2. PCR products are next generated using a high-fidelity polymerase. For this project, the Phusion® high fidelity polymerase was chosen because it exhibits an error rate more than 50-fold lower than that of Taq DNA Polymerase. In addition, Phusion® polymerase has an enhanced processivity domain that requires an extension time of only about 15 sec per kb, and we found that an extension time of 1 min was sufficient for even the longest amplicons. The coding sequences of TFs in the maize genome were on average 1,024 ± 474 bp in length with a range from 90 to 3,705 bp. The recommended initial composition for PCR are listed in Table 2. It was determined that the use of GC buffer and 10% glycerol was the most successful initial condition (Table 2, setup A). If this initial condition was unsuccessful it is recommended to next adjust the annealing temperature (Note 2). It was found that the addition of DMSO or extra MgCl2 also improved the success rate for some templates (Table 2; Setups B and C). The cycling parameters for PCR are as follows: A single initial denaturation cycle of 98 °C for 1 min, 25- to 35 cycles of amplification of 98 °C denaturation for 20 sec, ~ 60 °C annealing for 40 sec, 72 °C extension for 15 sec per kb, 1 final extension step of 72 °C for 5 min. It is important that following completion of the final extension step that the PCR reactions be removed and processed or stored at -20 °C until processing (Note 3). The number of cycles depends on the template source. As few as 25 cycles may be employed to amplify from plasmid templates but usually 35 cycles are required when using a cDNA template. In general, a fewer number of cycles will reduce the chances of errors due to polymerase.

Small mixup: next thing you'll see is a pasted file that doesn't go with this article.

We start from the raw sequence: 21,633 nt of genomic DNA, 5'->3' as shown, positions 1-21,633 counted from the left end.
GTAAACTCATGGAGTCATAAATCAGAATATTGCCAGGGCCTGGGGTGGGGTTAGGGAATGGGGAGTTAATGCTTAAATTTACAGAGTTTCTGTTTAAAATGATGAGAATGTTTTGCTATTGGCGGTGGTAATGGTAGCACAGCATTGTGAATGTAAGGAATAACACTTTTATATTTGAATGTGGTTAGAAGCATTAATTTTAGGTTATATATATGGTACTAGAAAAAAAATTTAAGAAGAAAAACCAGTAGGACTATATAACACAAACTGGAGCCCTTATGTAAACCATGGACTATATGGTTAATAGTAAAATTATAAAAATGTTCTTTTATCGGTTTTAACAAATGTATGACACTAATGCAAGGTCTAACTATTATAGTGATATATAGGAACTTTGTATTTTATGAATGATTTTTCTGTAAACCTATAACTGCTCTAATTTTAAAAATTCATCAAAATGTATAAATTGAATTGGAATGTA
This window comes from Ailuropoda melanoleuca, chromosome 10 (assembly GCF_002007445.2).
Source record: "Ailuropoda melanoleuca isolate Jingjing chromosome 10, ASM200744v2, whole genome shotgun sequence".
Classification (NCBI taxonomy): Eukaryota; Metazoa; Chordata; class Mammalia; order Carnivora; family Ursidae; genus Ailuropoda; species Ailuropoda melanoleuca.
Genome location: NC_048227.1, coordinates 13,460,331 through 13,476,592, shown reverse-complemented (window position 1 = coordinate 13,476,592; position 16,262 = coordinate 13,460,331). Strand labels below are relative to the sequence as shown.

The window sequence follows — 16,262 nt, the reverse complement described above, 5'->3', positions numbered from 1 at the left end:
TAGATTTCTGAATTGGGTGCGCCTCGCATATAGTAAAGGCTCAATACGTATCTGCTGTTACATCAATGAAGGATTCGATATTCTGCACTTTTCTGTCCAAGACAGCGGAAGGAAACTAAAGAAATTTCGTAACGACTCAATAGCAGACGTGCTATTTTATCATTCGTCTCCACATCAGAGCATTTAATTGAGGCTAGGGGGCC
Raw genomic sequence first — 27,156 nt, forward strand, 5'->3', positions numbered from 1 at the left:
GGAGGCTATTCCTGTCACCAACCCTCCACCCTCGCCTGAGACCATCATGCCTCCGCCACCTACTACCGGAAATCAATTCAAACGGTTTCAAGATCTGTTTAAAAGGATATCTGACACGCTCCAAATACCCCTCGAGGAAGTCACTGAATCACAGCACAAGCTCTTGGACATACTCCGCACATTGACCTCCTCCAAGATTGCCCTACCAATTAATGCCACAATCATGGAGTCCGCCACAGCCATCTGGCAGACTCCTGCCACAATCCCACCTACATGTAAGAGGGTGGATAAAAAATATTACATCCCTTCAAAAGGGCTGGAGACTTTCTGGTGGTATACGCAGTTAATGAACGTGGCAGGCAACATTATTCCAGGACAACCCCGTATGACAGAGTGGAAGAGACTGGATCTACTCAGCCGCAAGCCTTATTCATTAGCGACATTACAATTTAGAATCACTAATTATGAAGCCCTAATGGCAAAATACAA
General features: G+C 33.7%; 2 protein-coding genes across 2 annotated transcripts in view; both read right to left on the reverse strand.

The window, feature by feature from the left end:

Table 2. Recommended PCR composition


      Options

      Components (add in this order)
      A
      B
      C

      vol (µl)
      vol (µl)
      vol (µl)
      H2O
      11
      15.75 -15
      10 - 10.75
      GC Buffer (5x) contains 7.5 mM MgCl2
      5
      5
      5
      Forward Primer (20 µM stock)
      1
      1
      1
      Reverse Primer (20 µM stock)
      1
      1
      1
      dNTPs  (25 mM stock)
      1
      1
      1
      MgCl2 (50 mM stock)
      0
      0
      0.25 -1.0
      Glycerol (50% stock)
      5
      0
      5
      DMSO (100% stock)